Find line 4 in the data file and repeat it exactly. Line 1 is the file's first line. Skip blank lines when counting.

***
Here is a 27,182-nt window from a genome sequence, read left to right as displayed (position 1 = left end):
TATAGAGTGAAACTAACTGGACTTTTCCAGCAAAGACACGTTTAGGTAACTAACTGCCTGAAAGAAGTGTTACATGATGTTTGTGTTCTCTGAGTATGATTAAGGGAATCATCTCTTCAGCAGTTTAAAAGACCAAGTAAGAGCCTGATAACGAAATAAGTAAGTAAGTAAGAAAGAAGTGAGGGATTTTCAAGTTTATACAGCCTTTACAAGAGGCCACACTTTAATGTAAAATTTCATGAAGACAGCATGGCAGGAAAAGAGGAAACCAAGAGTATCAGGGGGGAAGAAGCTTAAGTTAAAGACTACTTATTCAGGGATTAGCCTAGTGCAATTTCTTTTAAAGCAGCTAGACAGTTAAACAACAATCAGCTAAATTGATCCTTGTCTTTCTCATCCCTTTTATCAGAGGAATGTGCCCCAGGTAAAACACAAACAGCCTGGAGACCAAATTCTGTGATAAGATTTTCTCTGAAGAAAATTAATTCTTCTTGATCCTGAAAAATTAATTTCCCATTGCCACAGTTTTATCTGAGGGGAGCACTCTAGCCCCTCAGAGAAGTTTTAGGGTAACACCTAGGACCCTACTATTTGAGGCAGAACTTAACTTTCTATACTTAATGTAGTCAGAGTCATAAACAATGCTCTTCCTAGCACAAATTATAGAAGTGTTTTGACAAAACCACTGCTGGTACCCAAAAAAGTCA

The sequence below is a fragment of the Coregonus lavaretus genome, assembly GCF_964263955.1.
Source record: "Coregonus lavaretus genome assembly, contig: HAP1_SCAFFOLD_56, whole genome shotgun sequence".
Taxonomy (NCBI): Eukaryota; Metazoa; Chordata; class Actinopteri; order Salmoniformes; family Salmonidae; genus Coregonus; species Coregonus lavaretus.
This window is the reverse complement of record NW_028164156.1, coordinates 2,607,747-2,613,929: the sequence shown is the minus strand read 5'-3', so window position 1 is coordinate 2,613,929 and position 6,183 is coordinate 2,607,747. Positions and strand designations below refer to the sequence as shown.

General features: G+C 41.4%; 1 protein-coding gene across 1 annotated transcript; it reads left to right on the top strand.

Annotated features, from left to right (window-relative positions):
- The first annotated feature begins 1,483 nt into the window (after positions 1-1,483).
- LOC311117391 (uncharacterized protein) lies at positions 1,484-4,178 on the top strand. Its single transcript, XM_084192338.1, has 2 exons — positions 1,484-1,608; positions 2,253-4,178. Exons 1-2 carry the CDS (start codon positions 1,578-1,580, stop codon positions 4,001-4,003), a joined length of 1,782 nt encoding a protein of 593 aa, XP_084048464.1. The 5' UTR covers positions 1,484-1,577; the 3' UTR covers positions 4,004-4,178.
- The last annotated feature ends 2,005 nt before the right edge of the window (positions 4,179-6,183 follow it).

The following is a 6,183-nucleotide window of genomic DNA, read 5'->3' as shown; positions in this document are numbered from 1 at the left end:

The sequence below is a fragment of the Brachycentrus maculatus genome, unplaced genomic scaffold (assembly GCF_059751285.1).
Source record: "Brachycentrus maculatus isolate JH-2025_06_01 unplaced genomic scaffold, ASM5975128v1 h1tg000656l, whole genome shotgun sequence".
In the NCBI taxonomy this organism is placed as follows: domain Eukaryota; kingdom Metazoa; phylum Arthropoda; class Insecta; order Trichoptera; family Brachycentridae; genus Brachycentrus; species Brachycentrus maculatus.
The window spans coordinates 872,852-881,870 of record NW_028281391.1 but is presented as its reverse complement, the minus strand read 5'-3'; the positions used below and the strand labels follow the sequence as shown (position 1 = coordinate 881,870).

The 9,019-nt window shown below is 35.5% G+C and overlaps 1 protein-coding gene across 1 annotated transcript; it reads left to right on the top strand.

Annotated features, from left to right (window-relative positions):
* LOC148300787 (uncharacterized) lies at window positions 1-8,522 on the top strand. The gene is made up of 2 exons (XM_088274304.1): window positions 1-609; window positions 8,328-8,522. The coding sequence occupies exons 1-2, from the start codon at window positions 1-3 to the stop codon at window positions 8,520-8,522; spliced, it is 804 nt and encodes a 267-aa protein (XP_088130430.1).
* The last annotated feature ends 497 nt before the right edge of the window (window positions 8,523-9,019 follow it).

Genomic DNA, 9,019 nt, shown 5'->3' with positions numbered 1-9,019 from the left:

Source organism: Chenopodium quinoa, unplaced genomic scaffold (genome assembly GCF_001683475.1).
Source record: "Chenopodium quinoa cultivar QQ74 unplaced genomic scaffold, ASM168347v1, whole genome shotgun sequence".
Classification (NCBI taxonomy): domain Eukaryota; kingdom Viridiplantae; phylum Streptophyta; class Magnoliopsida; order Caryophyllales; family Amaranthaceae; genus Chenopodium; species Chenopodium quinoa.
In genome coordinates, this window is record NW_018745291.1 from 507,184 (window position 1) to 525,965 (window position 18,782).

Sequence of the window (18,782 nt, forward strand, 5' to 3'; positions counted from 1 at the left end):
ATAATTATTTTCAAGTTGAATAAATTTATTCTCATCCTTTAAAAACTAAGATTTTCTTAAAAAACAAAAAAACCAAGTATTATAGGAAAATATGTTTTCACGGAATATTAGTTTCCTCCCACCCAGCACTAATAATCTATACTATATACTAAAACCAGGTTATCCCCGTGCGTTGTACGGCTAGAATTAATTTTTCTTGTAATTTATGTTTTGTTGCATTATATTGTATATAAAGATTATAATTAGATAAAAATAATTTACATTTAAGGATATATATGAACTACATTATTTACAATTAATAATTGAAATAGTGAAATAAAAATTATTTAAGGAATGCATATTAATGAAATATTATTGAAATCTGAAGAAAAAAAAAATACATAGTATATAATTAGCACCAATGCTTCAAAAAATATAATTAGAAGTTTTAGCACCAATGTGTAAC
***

Source record: "Coregonus lavaretus genome assembly, contig: HAP1_SCAFFOLD_56, whole genome shotgun sequence".